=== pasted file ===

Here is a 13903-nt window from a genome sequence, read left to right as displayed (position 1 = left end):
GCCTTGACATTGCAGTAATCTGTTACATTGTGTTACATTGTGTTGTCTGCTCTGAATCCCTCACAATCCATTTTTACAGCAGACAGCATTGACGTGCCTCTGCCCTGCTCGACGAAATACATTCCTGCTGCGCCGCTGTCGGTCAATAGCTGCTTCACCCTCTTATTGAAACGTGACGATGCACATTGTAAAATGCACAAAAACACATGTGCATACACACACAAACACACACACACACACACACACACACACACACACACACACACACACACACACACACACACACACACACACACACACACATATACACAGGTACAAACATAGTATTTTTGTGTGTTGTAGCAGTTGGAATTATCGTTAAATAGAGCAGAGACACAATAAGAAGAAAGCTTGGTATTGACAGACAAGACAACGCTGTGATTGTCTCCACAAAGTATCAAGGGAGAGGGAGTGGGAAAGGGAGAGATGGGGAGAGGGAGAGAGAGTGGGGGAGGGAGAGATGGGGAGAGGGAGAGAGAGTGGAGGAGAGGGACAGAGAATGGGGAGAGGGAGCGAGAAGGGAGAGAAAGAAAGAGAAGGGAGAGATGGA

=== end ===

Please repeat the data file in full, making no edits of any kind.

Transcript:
Here is a 13903-nt window from a genome sequence, read left to right as displayed (position 1 = left end):
GCCTTGACATTGCAGTAATCTGTTACATTGTGTTACATTGTGTTGTCTGCTCTGAATCCCTCACAATCCATTTTTACAGCAGACAGCATTGACGTGCCTCTGCCCTGCTCGACGAAATACATTCCTGCTGCGCCGCTGTCGGTCAATAGCTGCTTCACCCTCTTATTGAAACGTGACGATGCACATTGTAAAATGCACAAAAACACATGTGCATACACACACAAACACACACACACACACACACACACACACACACACACACACACACACACACACACACACACACACACACACACACACACATATACACAGGTACAAACATAGTATTTTTGTGTGTTGTAGCAGTTGGAATTATCGTTAAATAGAGCAGAGACACAATAAGAAGAAAGCTTGGTATTGACAGACAAGACAACGCTGTGATTGTCTCCACAAAGTATCAAGGGAGAGGGAGTGGGAAAGGGAGAGATGGGGAGAGGGAGAGAGAGTGGGGGAGGGAGAGATGGGGAGAGGGAGAGAGAGTGGAGGAGAGGGACAGAGAATGGGGAGAGGGAGCGAGAAGGGAGAGAAAGAAAGAGAAGGGAGAGATGGA